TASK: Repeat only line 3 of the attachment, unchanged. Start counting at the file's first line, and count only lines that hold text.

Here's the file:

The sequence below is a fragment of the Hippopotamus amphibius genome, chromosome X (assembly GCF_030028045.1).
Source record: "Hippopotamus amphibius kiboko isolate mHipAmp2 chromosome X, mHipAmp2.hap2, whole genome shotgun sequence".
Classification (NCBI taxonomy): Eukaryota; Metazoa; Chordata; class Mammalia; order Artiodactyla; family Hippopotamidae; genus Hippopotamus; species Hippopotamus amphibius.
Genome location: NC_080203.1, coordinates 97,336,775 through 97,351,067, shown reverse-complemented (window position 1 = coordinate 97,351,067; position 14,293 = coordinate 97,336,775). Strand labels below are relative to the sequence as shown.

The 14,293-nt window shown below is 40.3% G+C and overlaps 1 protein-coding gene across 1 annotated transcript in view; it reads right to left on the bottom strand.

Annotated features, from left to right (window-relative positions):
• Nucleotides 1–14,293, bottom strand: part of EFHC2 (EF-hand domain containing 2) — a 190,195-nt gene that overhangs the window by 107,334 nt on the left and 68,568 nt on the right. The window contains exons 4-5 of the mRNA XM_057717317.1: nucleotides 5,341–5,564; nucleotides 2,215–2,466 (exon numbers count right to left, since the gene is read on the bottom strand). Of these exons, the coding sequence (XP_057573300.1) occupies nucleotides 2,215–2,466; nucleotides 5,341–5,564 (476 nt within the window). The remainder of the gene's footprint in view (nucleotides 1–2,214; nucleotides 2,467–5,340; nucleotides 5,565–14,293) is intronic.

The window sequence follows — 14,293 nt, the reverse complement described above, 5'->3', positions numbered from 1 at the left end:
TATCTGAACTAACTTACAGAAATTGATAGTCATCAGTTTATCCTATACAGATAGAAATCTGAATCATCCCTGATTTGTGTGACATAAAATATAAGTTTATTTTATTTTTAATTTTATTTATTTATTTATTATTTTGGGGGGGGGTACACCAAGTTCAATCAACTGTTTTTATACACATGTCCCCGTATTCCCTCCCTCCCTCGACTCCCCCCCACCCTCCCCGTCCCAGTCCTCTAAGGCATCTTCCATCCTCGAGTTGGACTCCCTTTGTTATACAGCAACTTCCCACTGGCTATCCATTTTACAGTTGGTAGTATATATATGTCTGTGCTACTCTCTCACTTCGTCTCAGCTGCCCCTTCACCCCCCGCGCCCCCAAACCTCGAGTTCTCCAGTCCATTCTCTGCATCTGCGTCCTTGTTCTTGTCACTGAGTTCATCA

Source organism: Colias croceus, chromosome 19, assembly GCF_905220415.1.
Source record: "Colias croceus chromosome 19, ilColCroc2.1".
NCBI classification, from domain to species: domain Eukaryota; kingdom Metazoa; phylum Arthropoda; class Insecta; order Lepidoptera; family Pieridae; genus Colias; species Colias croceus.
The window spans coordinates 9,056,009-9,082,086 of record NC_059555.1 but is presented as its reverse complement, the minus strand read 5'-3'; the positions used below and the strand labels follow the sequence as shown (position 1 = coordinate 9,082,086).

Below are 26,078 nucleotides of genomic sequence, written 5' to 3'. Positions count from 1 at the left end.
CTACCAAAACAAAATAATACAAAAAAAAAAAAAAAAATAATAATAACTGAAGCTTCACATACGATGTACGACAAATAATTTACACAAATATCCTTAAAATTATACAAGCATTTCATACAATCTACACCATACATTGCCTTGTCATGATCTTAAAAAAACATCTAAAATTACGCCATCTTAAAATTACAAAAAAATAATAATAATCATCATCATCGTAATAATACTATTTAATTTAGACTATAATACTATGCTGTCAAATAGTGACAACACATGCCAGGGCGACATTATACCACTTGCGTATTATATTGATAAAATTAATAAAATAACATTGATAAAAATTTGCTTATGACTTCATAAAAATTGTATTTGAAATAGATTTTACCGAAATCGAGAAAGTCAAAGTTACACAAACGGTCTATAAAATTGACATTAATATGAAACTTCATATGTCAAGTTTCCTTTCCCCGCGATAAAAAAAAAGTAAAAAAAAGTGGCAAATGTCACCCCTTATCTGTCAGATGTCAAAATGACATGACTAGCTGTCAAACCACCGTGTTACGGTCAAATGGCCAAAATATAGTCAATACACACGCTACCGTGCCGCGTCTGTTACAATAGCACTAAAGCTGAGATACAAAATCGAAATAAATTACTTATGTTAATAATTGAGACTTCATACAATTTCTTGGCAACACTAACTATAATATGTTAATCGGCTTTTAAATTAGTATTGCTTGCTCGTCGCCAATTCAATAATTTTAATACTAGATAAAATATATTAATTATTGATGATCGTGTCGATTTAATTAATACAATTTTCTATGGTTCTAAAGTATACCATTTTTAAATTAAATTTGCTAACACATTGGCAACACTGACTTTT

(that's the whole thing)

Classification (NCBI taxonomy): Eukaryota; Metazoa; Chordata; class Mammalia; order Artiodactyla; family Hippopotamidae; genus Hippopotamus; species Hippopotamus amphibius.